Representatives of Department of Infrastructure (DfI) Rivers and RPS Consulting Engineers recently visited Ulster Farmers’ Union (UFU) Headquarters to give UFU representatives an update on the findings of the review of the Lough Neagh Operating Scheme.
The Lough Neagh catchment area drains 43% of Northern Ireland’s land mass (Source: DfI Rivers) and during periods of heavy or prolonged rain the increased flow of water from the six main rivers that flow, into Lough Neagh, can result in a rise in the Lough’s water level. This can lead to flooding of low-lying areas and render land temporarily unusable. Therefore, UFU and DfI Rivers, who have responsibility to regulate the water levels on Lough Neagh, continue to engage meaningfully.
DfI Rivers is required to regulate and control water levels in Lough Neagh within a statutory range of (12.45m to 12.6m OD), in so far as climatic conditions allow. Water levels in the Lough, which can be viewed online, are controlled by means of floodgates at Toome the head of the Lower Bann River with further controls in place along the Lower Bann River with two sets of floodgates located at Portna (near Kilrea), and the Cutts at Coleraine. Each morning, readings are taken from four gauging stations, and used to determine the water level around the lough. Weather forecasts and the previous three days’ conditions are checked and based on the time of the year and previous experience, a decision is then taken on the need to make any required adjustments to the sluice gates at Toome.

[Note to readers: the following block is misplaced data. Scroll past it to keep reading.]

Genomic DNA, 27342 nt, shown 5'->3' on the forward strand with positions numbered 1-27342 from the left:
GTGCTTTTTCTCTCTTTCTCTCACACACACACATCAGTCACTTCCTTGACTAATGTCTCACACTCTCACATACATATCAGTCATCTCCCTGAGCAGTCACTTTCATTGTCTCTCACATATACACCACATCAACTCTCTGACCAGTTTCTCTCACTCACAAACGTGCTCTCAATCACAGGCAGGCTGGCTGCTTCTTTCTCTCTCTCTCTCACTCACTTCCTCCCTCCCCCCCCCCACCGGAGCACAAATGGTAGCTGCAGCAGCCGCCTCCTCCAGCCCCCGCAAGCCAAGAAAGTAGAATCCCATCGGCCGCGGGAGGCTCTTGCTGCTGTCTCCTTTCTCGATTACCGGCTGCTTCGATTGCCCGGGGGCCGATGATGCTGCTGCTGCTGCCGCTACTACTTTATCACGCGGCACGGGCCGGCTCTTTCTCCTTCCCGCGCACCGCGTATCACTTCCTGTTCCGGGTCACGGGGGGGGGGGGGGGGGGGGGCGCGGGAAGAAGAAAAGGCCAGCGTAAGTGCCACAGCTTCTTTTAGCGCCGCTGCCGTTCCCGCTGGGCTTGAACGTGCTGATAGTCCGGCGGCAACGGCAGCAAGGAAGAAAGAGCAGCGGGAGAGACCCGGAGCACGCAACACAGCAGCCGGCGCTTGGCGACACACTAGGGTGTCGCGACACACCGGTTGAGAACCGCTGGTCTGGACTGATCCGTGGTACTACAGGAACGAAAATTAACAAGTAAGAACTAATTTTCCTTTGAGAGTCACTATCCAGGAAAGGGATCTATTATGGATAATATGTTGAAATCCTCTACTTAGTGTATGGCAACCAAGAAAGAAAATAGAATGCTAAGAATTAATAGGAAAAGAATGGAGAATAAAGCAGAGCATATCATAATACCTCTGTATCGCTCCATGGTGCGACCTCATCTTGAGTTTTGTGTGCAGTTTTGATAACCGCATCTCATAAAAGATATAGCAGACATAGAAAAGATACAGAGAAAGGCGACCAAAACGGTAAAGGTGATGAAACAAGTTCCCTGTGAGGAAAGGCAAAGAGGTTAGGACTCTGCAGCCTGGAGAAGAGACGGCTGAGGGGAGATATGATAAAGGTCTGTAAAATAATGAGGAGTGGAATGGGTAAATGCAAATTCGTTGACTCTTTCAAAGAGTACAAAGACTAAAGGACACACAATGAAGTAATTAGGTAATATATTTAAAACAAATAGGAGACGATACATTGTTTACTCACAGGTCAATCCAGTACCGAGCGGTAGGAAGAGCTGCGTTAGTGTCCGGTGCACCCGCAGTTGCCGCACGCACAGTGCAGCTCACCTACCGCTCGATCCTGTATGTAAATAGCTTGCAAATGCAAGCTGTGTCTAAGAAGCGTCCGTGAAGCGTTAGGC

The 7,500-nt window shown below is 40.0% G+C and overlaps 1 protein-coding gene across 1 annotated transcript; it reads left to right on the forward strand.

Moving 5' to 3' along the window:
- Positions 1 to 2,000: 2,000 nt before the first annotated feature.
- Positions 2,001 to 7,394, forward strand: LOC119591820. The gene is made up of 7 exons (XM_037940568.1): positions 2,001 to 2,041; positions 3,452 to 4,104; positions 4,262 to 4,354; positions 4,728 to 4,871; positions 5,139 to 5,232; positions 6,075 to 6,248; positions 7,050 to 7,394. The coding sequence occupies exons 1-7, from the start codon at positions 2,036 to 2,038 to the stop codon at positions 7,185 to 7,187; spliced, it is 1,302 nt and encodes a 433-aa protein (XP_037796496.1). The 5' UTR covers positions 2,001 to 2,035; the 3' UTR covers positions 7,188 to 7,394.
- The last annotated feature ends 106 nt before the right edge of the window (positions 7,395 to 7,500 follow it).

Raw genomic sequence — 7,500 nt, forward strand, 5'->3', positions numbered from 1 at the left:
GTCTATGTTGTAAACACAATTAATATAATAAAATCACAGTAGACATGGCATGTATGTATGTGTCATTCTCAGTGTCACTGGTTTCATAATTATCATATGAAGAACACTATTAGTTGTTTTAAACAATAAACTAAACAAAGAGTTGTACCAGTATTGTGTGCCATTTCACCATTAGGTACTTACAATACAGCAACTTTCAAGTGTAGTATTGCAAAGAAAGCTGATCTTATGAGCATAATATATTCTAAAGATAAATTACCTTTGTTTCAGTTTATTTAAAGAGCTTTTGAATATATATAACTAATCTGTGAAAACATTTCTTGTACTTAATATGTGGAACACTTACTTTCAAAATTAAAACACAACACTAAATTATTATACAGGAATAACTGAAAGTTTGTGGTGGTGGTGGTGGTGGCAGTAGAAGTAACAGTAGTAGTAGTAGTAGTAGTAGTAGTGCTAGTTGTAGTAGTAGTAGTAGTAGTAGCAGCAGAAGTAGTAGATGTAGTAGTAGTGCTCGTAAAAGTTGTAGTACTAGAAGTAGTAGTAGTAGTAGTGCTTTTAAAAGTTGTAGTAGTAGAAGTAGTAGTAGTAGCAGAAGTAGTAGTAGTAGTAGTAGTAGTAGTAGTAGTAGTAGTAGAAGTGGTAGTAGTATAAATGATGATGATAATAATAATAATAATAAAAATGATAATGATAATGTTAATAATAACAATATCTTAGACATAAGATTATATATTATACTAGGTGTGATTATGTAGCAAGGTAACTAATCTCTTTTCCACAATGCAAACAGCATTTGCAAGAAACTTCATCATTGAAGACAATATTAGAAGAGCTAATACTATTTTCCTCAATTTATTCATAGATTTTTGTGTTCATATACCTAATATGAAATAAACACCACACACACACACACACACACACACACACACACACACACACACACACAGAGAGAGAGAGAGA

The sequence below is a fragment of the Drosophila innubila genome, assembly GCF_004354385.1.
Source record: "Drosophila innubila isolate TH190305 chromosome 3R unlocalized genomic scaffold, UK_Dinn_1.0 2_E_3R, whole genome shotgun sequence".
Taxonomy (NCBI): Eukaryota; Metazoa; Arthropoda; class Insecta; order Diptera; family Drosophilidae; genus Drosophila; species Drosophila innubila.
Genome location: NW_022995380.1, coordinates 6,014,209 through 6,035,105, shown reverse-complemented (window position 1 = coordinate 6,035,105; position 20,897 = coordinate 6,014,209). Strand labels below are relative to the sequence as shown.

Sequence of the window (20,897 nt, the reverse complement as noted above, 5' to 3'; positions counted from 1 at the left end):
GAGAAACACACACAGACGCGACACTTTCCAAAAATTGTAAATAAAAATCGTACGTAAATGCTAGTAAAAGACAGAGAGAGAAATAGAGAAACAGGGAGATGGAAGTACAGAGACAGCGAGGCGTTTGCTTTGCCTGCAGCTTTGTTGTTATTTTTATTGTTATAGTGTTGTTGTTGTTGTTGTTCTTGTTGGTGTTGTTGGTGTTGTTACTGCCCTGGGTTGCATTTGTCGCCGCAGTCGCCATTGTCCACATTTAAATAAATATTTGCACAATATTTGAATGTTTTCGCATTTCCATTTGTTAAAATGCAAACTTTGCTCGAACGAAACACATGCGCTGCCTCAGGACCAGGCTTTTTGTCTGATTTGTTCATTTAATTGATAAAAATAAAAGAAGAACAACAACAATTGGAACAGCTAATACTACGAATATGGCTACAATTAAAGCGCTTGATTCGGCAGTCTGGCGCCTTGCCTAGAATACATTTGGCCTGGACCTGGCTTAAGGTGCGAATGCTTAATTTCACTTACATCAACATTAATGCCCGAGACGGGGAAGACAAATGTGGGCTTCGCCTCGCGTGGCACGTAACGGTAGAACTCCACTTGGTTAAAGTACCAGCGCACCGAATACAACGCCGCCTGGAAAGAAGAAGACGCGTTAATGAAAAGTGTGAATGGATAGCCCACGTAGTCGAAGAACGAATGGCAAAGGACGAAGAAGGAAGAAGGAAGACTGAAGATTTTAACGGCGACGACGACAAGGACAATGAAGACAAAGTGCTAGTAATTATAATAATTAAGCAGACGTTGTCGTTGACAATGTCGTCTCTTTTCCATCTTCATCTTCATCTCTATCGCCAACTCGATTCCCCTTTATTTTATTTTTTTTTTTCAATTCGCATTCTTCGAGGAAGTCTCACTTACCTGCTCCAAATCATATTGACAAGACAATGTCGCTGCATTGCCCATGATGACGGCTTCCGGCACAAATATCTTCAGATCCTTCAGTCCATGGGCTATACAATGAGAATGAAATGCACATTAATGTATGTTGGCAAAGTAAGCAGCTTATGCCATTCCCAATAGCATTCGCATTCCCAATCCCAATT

The Strong Report on the winter flooding in 2015/16 included a recommendation to review the Lough Neagh and Lower Bann operating scheme. As part of this work, a hydrodynamic model of the Lough and Lower Bann was constructed by RPS and a range of alternative operating schemes were identified and simulated for the 2015/16 event to determine whether another regime would have significantly reduced the flood levels observed over this period. The review concluded that any alternative operation of sluice gates, outside that carried out by DfI Rivers, would have an insignificant effect on the levels that occurred during the winter of 2015/16.
The review also confirmed that the channel in the Lower Bann River, downstream of Lough Neagh, tends to impede the rate of outflow from the Lough during periods of heavy rainfall. Therefore, in order to significantly reduce the peak water level during significant flooding events the restrictions along the Lower Bann would have to be removed. This work would however be prohibitively expensive with associated negative environmental impacts and is not considered to be a viable option. Nevertheless, in order to improve the response to any future flooding DfI Rivers are undertaking further work to try to better understand when the Lough will peak during prolonged flooding periods. This should allow for additional guidance to be provided for farmers with land on the Lough shores at times of concern.